BACKGROUND: Serotonin (5-HT) and dopamine (DA) are intrarenal autocrine/paracrine substances that regulate phosphate reabsorption. The present studies explored intrarenal serotonin and DA metabolism and the implications for phosphate homeostasis in rats with remnant kidneys, a model for renal failure. METHODS: The intrarenal productions of serotonin and DA were determined from measurements of renal interstitial fluid (microdialysate) and urine in rats with remnant or intact kidneys. In clearance studies, the effects of infusion of methiothepin, a serotonin receptor antagonist, or gludopa, a renal selective DA precursor, on phosphate and sodium excretion were determined in rats with a remnant or intact kidneys. RESULTS: Renal interstitial serotonin (5-HT, 3.4 +/- 0.9 pg/min) was fourfold higher than DA (0.6 +/- 0.1 pg/min) in remnant kidneys. Conversely, urinary excretion of serotonin was fourfold less than DA in rats with a remnant kidney (5-HT 0.4 +/- 0.02 vs. DA 1.5 +/- 0.1 ng/min). Infusion of methiothepin or gludopa significantly increased the fractional excretion of phosphate (FE(Pi)) in rats with a remnant kidney from 54 +/- 3 to 67 +/- 7% (P < 0.05) and from 36 +/- 10% to 51 +/- 13% (P < 0.05), respectively. CONCLUSION: We conclude that serotonin preferentially accumulates in the renal interstitium, whereas DA exits primarily via the tubular lumen. Phosphate excretion is increased by both the acute infusion of the serotonin receptor antagonist and the infusion of gludopa, suggesting that both serotonin and DA modulate phosphate excretion in rats with remnant kidneys.  (+info)

(7/66) Hyperpolarization caused by serotonin contributes to endothelium-dependent relaxations in the porcine coronary artery.

AIM: The present study was designed to investigate the contribution of membrane hyperpolarization to endothelium-dependent relaxations induced by serotonin in the porcine coronary artery. METHODS: Rings with and without endothelium of porcine coronary arteries were suspended in conventional organ chambers for the measurement of isometric force. The cell membrane potential of the vascular smooth muscle cells was measured using glass microelectrodes, in the presence of indometacin, ketanserin, and/or N omega-nitro-L-arginine. RESULTS: Serotonin induced a transient endothelium-, and concentration-dependent relaxation in rings contracted with prostaglandin F2 alpha in the presence of N omega-nitro-L-arginine (maximal relaxation: 19%). The N omega-nitro-L-arginine resistant relaxation was abolished by high K+ and tetrabutylammonium chloride. Serotonin also caused an endothelium-, concentration-dependent membrane hyperpolarizations with a maximal amplitude of -8.8 mV. The nitro-L-arginine resistant relaxations and hyperpolarizations were abolished by methiothepin, but not by glibenclamide. The time course of the endothelium-dependent relaxations and hyperpolarizations was similar. CONCLUSION: These results suggest a contribution of cell membrane hyperpolarization to the endothelium-dependent relaxations induced by serotonin in the porcine coronary artery.  (+info)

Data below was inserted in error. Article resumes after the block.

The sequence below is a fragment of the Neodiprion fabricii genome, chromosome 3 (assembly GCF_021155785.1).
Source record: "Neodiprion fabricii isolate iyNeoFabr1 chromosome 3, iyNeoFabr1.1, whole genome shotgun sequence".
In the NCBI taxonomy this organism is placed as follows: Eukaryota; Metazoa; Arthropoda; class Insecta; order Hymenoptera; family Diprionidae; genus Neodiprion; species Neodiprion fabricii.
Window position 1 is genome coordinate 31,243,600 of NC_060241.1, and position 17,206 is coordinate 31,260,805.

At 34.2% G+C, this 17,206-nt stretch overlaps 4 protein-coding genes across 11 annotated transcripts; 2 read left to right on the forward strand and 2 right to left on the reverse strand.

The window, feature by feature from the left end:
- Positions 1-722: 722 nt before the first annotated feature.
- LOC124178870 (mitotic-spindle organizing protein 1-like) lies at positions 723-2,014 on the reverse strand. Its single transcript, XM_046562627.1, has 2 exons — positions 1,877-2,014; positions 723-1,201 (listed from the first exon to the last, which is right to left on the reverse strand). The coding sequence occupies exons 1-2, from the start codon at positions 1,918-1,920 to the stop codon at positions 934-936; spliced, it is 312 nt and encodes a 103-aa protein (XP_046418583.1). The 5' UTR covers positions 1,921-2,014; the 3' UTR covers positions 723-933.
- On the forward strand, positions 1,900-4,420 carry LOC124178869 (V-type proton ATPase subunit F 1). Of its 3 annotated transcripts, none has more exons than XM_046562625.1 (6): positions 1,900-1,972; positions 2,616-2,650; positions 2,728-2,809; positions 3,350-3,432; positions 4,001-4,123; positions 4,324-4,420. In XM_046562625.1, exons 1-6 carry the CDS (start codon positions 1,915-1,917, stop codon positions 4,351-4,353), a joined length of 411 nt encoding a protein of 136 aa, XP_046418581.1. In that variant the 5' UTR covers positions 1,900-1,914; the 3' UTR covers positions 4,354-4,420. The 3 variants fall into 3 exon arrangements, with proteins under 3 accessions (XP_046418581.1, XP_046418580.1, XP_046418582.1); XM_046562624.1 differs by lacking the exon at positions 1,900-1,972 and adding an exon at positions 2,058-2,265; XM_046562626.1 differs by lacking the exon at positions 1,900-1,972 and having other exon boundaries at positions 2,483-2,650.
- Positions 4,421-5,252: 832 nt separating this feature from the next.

(8/66) Vascular actions of MDMA involve alpha1 and alpha2-adrenoceptors in the anaesthetized rat.

We have investigated the effects of methylenedioxymethamphetamine (MDMA, 'ecstasy'), i.v., on diastolic blood pressure (DBP) in pithed and pentobarbitone anaesthetized rats. In pithed rats, the non-selective 5-HT receptor antagonist methiothepin (0.1 mg kg(-1)) and the alpha2-adrenoceptor antagonists methoxyidazoxan and yohimbine (1 mg kg(-1)) showed significant alpha1-adrenoceptor antagonist potency, but methiothepin did not show alpha2-adrenoceptor antagonist potency. MDMA (1 and 5 mg kg(-1)) produced pressor responses which were significantly reduced by the alpha(1)-adrenoceptor antagonist prazosin (0.1 mg kg(-1)), yohimbine (1 mg kg(-1)) or methiothepin (0.1 mg kg(-1)), but not by the 5-HT2 receptor antagonist ritanserin (1 mg kg(-1)). In anaesthetized rats, antagonists revealed two phases with three components to the effects of MDMA (5 mg kg(-1)) on DBP: an initial pressor response, a later pressor component at 1 min, the sustained depressor response. Methoxyidazoxan, methiothepin or the combination ritanserin/prazosin significantly reduced the initial pressor response, although neither of the latter compounds alone had any effect. The pressor response to MDMA (5 mg kg(-1)) at 1 min was converted to a depressor response by prazosin and to a lesser extent methiothepin and methoxyidazoxan. The depressor response to MDMA (5 mg kg(-1)) was significantly reduced by methoxyidazoxan (0.1 mg kg(-1)), and by the noradrenaline re-uptake blocker cocaine 10 mg kg(-1) but not 1 mg kg(-1). However, the most marked reduction in the depressor response was produced by the combination of methoxyidazoxan and cocaine. It is concluded that the initial pressor response to MDMA (5 mg kg(-1)) in anaesthetized rats involves alpha2- and possibly alpha1-adrenoceptors and 5-HT2 receptors, the pressor component at 1 min is largely alpha1-adrenoceptor mediated, and the sustained depressor response involves alpha2-adrenoceptors.  (+info)